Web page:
Wahba received the Najeeb Halaby Award for Public Service to honor her 22-year dedication to improving relations between the United States and the Middle East. Over the span of two decades, Amb. Wahba climbed the ranks at the U.S. Department of State from Deputy Policy Officer in the Near East Office, to Ambassador Extraordinary and Plenipotentiary to the United Arab Emirates (UAE). As the first female Arab American Ambassador to the UAE, Amb. Wahba drew on her heritage to inspire her public service. Commenting on Wahba’s public service, AAIF President Dr. James Zogby said that her commitment was an example for Arab Americans across the country aspiring to best serve their communities.
On receiving the Najeeb Halaby Award for Public Service, Wahba spoke about the tragedy of recent US wars in the Middle East, “The catastrophic consequences of the invasion of Iraq, the subsequent rise of the Islamic State group and the ongoing war in Afghanistan demonstrate the folly of the United States trying to impose its will on the region. For far too long, the US has focused on, and invested almost exclusively in the military-to-military ties that now define most of our bilateral agreements.”
She also thanked the many people who made her service possible. “I wouldn’t be here tonight to receive this extraordinary award and recognition, without the support of the not so small village that has stood by me throughout my career. I begin with my parents who had the courage to uproot the family from their beloved Egypt to become immigrants–moving right after the 1967 war.”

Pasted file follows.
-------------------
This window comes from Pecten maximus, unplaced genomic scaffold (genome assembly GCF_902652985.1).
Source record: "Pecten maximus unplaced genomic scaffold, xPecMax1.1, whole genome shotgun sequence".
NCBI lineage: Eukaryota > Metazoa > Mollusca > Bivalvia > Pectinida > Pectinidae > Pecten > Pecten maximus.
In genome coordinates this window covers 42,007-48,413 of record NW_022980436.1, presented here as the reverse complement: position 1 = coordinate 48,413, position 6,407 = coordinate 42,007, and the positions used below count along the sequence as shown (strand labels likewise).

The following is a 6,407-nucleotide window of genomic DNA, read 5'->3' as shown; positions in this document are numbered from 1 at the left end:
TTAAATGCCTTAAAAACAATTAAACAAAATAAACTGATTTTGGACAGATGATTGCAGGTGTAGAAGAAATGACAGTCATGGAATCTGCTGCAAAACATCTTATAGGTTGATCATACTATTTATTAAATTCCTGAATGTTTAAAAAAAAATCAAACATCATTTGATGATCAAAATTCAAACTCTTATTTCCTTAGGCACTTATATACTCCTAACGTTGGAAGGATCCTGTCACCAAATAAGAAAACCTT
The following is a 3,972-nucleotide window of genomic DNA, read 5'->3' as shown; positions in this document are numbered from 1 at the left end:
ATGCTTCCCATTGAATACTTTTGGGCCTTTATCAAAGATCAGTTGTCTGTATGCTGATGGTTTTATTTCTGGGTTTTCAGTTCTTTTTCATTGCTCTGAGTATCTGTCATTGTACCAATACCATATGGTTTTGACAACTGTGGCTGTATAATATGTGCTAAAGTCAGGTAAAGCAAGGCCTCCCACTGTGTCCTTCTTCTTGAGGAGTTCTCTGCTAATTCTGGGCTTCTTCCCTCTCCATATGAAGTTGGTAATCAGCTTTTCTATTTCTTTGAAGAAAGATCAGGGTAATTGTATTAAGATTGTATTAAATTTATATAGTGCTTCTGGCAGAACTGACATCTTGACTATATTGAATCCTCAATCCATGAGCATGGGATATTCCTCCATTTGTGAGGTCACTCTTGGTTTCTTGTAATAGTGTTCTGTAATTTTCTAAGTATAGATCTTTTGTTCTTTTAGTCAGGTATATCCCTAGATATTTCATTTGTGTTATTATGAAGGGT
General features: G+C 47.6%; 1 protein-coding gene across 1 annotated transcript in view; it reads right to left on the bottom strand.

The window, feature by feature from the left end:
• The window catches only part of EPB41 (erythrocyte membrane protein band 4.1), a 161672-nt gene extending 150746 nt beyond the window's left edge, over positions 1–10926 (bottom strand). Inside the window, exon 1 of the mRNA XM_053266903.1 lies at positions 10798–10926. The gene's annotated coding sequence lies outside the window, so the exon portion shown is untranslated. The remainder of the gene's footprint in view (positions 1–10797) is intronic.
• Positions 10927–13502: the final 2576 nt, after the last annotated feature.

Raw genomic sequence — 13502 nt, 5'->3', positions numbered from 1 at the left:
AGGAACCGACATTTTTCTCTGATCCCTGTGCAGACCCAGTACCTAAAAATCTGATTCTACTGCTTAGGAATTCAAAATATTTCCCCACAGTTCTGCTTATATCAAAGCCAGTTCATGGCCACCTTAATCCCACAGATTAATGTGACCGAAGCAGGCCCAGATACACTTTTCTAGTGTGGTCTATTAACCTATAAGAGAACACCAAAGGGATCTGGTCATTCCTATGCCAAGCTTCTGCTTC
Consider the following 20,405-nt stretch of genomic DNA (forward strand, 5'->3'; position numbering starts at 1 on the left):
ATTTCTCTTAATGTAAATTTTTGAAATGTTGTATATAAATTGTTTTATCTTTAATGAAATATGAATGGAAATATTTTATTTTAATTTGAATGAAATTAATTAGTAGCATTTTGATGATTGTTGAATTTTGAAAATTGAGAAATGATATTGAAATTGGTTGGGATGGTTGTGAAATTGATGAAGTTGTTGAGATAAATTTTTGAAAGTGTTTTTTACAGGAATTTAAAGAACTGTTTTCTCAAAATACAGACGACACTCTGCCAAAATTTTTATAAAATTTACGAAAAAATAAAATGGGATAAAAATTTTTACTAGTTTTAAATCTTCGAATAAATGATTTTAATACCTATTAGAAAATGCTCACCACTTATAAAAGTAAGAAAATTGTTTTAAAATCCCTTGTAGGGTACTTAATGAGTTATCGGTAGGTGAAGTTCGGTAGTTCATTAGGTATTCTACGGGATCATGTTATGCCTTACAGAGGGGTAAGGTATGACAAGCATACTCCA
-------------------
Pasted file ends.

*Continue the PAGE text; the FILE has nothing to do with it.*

Dr. Zogby then took the stage to conclude the evening and to put recent events in context. He said that all the awardees had an “amazing ability to translate personal suffering into hope.” Touching on the frustration felt by Americans nationwide, Zogby talked about the dueling narratives that have defined America, “We talk about the values reflected by the people we’ve awarded tonight: The compassion of Frances Black, the grit of Anthony Romero in the trenches everyday, the vision of José Andrés, and the commitment to public service of Marcelle Wahba. Good people will look at bigotry and intolerance and say, ‘that’s not America, that isn’t who we are.’ Unfortunately that is who are we, and that is who we’ve always been. We were founded as a nation in original sin. That’s who we were, it’s who we are becoming that is different. We have the capacity to change and we have as a nation been fighting to actualize the ideals of who we want to be. But those two Americas stand in contrast all the time. We’ve got a lot to do but I’m confident with leadership like the leadership here tonight, we can actualize the America that we want to be.”
(Submitted by the Arab American Institute. Click here for original post.)